"אני מחפש את הכלב שלי."

Translation:I am looking for my dog.

September 16, 2016

23 Comments
This discussion is locked.


https://www.duolingo.com/profile/JohnShim1

Why does the sentence not say לכלב, if the correct translation is "for my dog"? I don't get this. Can someone explain?


https://www.duolingo.com/profile/NaftaliFri1

Languages take verbs differently.

In Hebrew "searching for" is "לחפש את". It doesn't translate literally.


https://www.duolingo.com/profile/TeribleT

Ani mechapes et ha'kelev sheli


https://www.duolingo.com/profile/PhantomZapad

It's amazing how the same radical ח-פ-ש can mean "to look for" as in מחפש and "to mask" as in תחפושת


https://www.duolingo.com/profile/IngeborgHa14

Well, the two words are considered to be derived from the same root, with הִתְחַפֵּשׂ having developed along the line of make oneself being looked for, i.e. make oneself unrecognizable, to disguise oneself, so that one must search for you.


https://www.duolingo.com/profile/etieffen

Wow, this is amazing!


https://www.duolingo.com/profile/NaftaliFri1

They are sort of opposite. Same letters can change meaning a lot when in different structures. Manu times there are interesting connections.


https://www.duolingo.com/profile/ChayaDoppelt

Does it have anything to do with חיפושית? Just curious


https://www.duolingo.com/profile/YardenNB

Note the different ש consonant: /s/ sound in לחפש and להתחפש, vs. /sh/ sound in חיפושית. I believe a transition between the two is not common. Apparently in other semitic languages there is similar "root" for חיפושית, but with a nun: chunfush or suchlike.


https://www.duolingo.com/profile/IngeborgHa14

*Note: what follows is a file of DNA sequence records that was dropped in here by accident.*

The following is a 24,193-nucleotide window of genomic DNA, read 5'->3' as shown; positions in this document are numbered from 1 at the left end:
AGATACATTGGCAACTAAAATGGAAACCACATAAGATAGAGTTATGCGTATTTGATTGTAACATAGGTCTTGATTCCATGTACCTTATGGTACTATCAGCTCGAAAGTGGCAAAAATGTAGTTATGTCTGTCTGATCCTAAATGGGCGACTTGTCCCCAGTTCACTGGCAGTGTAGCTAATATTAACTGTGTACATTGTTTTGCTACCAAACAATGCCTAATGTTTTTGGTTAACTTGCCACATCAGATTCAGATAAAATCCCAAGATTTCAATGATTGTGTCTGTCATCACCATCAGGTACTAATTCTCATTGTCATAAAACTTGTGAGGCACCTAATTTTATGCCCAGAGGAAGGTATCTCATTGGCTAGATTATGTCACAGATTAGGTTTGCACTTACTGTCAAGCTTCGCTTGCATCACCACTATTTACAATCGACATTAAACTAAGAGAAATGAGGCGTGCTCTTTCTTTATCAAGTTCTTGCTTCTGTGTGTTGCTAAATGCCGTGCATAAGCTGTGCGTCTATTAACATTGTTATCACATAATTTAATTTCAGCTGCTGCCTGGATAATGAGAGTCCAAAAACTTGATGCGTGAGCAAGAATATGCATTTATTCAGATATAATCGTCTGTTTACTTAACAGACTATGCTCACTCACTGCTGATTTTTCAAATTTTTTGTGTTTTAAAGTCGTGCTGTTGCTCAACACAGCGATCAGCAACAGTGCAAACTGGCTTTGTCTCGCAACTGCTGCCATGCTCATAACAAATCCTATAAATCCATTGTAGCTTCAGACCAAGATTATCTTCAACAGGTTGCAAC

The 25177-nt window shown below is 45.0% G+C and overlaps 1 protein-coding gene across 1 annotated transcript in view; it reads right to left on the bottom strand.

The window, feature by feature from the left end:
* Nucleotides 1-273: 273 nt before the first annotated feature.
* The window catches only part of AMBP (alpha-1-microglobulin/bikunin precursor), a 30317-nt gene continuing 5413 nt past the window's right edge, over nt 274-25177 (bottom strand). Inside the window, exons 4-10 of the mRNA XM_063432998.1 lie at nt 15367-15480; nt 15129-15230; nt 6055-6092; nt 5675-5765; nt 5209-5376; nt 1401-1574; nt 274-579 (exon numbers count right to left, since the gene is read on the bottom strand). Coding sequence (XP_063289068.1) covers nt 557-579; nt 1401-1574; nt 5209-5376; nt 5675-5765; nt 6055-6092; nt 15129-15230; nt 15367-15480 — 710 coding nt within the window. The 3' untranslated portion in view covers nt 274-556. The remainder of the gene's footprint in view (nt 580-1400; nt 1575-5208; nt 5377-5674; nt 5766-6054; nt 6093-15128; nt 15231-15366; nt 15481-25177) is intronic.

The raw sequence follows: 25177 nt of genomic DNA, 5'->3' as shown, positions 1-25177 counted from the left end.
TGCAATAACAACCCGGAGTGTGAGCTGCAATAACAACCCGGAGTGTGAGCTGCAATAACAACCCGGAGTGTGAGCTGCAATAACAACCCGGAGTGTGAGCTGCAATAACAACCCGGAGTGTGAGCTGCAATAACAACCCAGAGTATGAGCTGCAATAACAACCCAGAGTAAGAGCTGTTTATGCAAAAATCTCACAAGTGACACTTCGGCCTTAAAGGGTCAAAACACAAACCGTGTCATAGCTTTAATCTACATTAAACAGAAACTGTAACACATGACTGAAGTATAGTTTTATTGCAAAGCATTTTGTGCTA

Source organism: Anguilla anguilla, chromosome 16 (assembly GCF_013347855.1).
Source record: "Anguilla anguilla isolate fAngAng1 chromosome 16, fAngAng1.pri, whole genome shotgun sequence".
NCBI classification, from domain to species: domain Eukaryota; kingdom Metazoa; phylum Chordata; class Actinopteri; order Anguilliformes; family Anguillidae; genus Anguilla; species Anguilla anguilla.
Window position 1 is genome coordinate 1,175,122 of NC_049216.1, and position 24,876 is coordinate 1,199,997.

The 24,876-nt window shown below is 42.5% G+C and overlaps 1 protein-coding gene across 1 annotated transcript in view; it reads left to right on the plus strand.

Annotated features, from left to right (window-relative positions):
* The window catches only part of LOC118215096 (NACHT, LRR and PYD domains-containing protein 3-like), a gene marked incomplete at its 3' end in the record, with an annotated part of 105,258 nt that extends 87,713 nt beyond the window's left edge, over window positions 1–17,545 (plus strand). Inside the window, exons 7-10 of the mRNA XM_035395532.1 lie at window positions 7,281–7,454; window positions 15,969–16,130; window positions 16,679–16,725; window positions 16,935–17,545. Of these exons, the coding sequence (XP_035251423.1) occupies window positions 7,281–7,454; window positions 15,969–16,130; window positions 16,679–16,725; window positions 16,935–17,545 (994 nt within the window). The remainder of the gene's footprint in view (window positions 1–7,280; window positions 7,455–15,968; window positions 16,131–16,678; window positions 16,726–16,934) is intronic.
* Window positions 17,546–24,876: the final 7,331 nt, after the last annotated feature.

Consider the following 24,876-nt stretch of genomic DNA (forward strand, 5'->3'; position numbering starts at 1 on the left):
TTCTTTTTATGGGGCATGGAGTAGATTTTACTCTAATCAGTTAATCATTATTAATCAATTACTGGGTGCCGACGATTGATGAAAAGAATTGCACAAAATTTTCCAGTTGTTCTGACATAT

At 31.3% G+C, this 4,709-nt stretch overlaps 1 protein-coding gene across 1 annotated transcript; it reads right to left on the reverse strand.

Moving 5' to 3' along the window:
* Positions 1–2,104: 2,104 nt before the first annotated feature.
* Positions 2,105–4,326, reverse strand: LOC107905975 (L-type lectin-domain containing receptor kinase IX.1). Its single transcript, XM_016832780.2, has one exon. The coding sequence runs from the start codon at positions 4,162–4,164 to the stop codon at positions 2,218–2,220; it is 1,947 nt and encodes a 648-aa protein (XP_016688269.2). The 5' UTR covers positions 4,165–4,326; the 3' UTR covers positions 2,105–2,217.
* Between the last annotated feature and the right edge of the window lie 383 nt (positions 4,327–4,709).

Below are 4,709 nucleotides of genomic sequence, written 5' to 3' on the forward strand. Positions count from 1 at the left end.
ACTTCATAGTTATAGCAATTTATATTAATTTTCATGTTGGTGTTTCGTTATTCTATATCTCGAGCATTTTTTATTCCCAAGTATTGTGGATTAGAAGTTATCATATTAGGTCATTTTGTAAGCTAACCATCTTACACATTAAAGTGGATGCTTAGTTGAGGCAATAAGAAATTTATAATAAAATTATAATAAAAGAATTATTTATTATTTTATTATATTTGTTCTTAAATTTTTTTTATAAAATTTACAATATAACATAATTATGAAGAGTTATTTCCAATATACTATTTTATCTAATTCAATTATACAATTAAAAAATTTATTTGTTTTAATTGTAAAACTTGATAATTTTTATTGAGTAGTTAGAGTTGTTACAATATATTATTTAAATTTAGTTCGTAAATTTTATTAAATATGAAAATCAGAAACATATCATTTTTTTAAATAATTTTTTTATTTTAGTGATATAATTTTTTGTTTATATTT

Well, the etymology is not clear. Jastrow lists חִיפּוּשִׂיתָא beetle with a Sin, deriving it from the root חפשׂ to search together, which may then have been borrowed into Arabic with n-insertion as خُنْفُسَاء ḵunfusāʾ. But Sokoloff writes it חפושׁיתא as can be expected from the Middle Hebrew word, connecting it with Syriac ܚܲܒܫܘ̣ܫܬܵܐ [ḥabšušto] scarabee. And Hoch gives a syllabic Egyptian ʾ=p=ši₂=ya=t beetle, grasshopper. And it is unclear whether there were two proto-semitic roots (ḥVbVš- and ḥVinpVš) or just one. I find those critters quite difficult in their semitic development.


https://www.duolingo.com/profile/mrspizza

kinda let to the party, but no. it has nothing to do with חיפושית.


https://www.duolingo.com/profile/Mosalf

It gives look as an option, The real meaning is to "look for"?


https://www.duolingo.com/profile/etieffen

As in "searching for something"?


https://www.duolingo.com/profile/gina.blank

Could this also be: אני מחפש את הכלבי.


https://www.duolingo.com/profile/IngeborgHa14

The suffixed form does not need the article any more: אֶת כַּלְבִּי.


https://www.duolingo.com/profile/jeftakels

"I seek my dog" should be correct right? I use 'seek' to match up grammatical structure in my head


https://www.duolingo.com/profile/IngeborgHa14

Yes, to seek does work too and has the advantage that the direct objects match.


https://www.duolingo.com/profile/nodoctor

I think I'll wrote "מחפס" and DL didn't notice.


https://www.duolingo.com/profile/danny912421

Yes, there is a bug in the system that occasionally does not acknowledge typos. But you don't need to announce yourself every time that happens.


https://www.duolingo.com/profile/Robbie57027

Sounds like she is looking at her dog. Why not בשביל which is for. I find it very difficult to remember these joining words.


https://www.duolingo.com/profile/IngeborgHa14

Well, you often cannot translate prepositions verbatim, they depend on the verb used. בִּשְׁבִיל הַכֶּ֫לֶב שֶׁלִּי would mean looking for the sake of my dog. The word for has different uses in English. Here it does not mean in order to help, benefit, gratify like in everything I do, I do for you, but is a more directional towards, in the direction of like in run for the hills.

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